It isn’t difficult to remember the last day of school. Rushed hugs, the frantic gathering of textbooks, corridors eerily quiet as some year groups had already been told to stay at home. A last longing look at the fellow students who had been my friends for the past several years, laced with the itching uncertainty of when I would be able to see them again.

Now, my days are spent in commute between my bedroom and the kitchen, with family time being set on the back burner and Microsoft Teams my sole companion for most nights.

The software is irritatingly holistic - aside from a few infuriating technical issues, it admittedly provides a relatively smooth service. Thus, amidst all the chaos of the world, schoolwork still manages to take up a large slice of my time - and the time of many others my age.

Curious about other people’s experiences with learning from home, I set up a Google Forms survey to share around my peers. I had around 85 responses, with… very interesting results.

From Duolingo to Jamie Oliver, everywhere seems to be screaming at us to use our time in quarantine wisely. The ‘more free time’ myth seems to have been a double-edged sword for students - 43% reported getting more schoolwork than usual. What is perhaps more concerning is that when asked how they felt about upcoming exams, 45% said they felt “very worried” - perhaps clear evidence that more work does not equal better learning.

When asked about how their schools were handling things related to the pandemic, one person summed it up with “They're doing their best but not communicating enough”. A lack of consistency seems to be a theme - workload varies wildly by subject, and some find it virtually impossible to contact teachers for help.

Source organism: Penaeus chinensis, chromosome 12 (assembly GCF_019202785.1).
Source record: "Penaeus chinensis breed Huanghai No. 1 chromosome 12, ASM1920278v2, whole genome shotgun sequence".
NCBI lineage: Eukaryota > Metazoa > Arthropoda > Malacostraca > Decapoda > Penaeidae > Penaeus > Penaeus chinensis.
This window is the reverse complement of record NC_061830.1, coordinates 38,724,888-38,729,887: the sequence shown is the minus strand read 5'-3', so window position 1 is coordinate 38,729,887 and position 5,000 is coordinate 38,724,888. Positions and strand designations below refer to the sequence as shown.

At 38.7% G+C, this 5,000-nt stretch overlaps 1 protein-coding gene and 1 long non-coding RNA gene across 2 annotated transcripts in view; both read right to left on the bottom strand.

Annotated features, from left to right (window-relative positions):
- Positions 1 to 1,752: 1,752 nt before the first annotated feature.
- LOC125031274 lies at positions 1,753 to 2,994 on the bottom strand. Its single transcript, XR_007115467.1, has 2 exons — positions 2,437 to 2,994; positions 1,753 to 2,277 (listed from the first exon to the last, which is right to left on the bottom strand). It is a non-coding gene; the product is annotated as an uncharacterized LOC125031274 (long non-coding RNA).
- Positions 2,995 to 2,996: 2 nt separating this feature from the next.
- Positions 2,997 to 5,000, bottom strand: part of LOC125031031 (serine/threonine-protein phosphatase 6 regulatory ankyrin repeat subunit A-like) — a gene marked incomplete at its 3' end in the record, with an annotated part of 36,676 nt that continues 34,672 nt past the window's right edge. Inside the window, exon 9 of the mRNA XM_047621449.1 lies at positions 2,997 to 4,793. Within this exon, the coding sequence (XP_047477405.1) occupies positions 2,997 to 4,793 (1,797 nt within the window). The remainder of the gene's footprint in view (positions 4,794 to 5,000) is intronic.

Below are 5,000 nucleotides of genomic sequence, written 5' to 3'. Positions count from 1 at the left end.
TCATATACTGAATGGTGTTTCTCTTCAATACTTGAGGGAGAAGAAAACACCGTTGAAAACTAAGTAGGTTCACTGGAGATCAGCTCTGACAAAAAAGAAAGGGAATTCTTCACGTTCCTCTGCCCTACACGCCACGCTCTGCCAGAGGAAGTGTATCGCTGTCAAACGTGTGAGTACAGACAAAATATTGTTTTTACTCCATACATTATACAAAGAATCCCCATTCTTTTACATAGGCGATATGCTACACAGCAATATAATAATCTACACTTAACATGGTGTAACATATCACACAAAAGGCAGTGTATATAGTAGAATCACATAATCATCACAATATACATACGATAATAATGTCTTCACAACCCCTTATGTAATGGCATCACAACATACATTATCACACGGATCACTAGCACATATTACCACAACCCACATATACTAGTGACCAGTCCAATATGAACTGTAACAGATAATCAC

One even suggested repeating the year - since we were “caught unprepared” by the pandemic. Many seem to be self-teaching large portions of content and are uncomfortable with the fast pace set by some teachers.

But when questioned about government plans to reopen schools - many went in all guns blazing. Phrases like “guinea pig plan”, “terrifying” and “a great way to spread the virus” were used - with the notorious threat of a second wave being mentioned. Some argued that it was understandable, as virtual lessons are clearly not as effective for most students, with one stating, “very much needed but at the same time it could kill us all”. Others seemed more cynical, stating that expecting toddlers to understand social distancing is “counter-intuitive”.

Although most responses were balanced in their critique of the government, “misguided and entirely economically focussed” was probably the kindest thing said about the Prime Minister.

Topics like UCAS and mocks were mentioned with uncertainty - many schools were experiencing a lack of guidance and wished to be back at school for their teachers’ advice. Some threatened truancy. But the overall tone feels hesitant, with one student asking bluntly, “Do they want a future in the world?”

Inevitably, mental health was also looked at, and over half admitted that the quarantine had affected them negatively. The lack of clarity from exam boards has been dubbed “selfish”, and some feel “abandoned” and “unmotivated”. It leaves a sour taste in my mouth that so many are being “bombarded” with work during what some psychologists have referred to as a ‘collectively traumatic’ period. I couldn’t help feeling a painful sort of empathy with statements like “I just want to hug my friends”.

It is clear that the quarantine has affected young people in a myriad of ways - but the future remains frustratingly foggy. We all seem to be in the same boat, but with a limited number of maps. All I can say to those trying to juggle school pressures and the grim reality of the outbreak is this - your mental health and emotional wellbeing should always take priority.

- Leila Clover

(Here is a link to the survey results:  (content warning for strong language)

My most heartfelt thanks to those that participated in the survey - and the invaluable friends who helped promote it on social media.)